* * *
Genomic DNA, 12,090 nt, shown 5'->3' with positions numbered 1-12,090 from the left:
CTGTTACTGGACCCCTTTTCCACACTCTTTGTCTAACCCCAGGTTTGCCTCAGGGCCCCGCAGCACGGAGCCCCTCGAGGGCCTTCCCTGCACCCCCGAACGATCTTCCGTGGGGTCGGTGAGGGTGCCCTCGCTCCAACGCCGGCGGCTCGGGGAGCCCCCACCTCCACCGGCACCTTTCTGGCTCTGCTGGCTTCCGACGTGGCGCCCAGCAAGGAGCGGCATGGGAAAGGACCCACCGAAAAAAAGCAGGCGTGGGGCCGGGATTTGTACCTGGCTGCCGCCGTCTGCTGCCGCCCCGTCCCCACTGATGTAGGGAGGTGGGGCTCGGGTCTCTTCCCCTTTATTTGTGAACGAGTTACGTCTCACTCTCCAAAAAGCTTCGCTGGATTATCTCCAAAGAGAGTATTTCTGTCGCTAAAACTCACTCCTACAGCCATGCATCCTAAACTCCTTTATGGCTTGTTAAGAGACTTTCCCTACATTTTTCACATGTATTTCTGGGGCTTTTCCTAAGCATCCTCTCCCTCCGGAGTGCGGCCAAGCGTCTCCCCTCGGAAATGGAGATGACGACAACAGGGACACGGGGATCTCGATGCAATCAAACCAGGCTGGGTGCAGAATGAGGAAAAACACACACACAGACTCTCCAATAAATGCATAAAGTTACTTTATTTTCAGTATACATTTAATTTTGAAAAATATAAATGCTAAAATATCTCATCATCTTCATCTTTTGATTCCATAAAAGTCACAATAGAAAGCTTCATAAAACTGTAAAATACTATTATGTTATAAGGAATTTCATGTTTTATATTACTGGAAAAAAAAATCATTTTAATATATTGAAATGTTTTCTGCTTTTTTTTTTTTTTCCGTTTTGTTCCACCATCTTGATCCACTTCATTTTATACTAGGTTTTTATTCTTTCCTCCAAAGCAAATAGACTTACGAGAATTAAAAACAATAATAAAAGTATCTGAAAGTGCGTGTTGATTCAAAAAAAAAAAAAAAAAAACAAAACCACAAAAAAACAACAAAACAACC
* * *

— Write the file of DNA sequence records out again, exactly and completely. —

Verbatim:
Genomic DNA, 12,090 nt, shown 5'->3' with positions numbered 1-12,090 from the left:
CTGTTACTGGACCCCTTTTCCACACTCTTTGTCTAACCCCAGGTTTGCCTCAGGGCCCCGCAGCACGGAGCCCCTCGAGGGCCTTCCCTGCACCCCCGAACGATCTTCCGTGGGGTCGGTGAGGGTGCCCTCGCTCCAACGCCGGCGGCTCGGGGAGCCCCCACCTCCACCGGCACCTTTCTGGCTCTGCTGGCTTCCGACGTGGCGCCCAGCAAGGAGCGGCATGGGAAAGGACCCACCGAAAAAAAGCAGGCGTGGGGCCGGGATTTGTACCTGGCTGCCGCCGTCTGCTGCCGCCCCGTCCCCACTGATGTAGGGAGGTGGGGCTCGGGTCTCTTCCCCTTTATTTGTGAACGAGTTACGTCTCACTCTCCAAAAAGCTTCGCTGGATTATCTCCAAAGAGAGTATTTCTGTCGCTAAAACTCACTCCTACAGCCATGCATCCTAAACTCCTTTATGGCTTGTTAAGAGACTTTCCCTACATTTTTCACATGTATTTCTGGGGCTTTTCCTAAGCATCCTCTCCCTCCGGAGTGCGGCCAAGCGTCTCCCCTCGGAAATGGAGATGACGACAACAGGGACACGGGGATCTCGATGCAATCAAACCAGGCTGGGTGCAGAATGAGGAAAAACACACACACAGACTCTCCAATAAATGCATAAAGTTACTTTATTTTCAGTATACATTTAATTTTGAAAAATATAAATGCTAAAATATCTCATCATCTTCATCTTTTGATTCCATAAAAGTCACAATAGAAAGCTTCATAAAACTGTAAAATACTATTATGTTATAAGGAATTTCATGTTTTATATTACTGGAAAAAAAAATCATTTTAATATATTGAAATGTTTTCTGCTTTTTTTTTTTTTTCCGTTTTGTTCCACCATCTTGATCCACTTCATTTTATACTAGGTTTTTATTCTTTCCTCCAAAGCAAATAGACTTACGAGAATTAAAAACAATAATAAAAGTATCTGAAAGTGCGTGTTGATTCAAAAAAAAAAAAAAAAAAACAAAACCACAAAAAAACAACAAAACAACC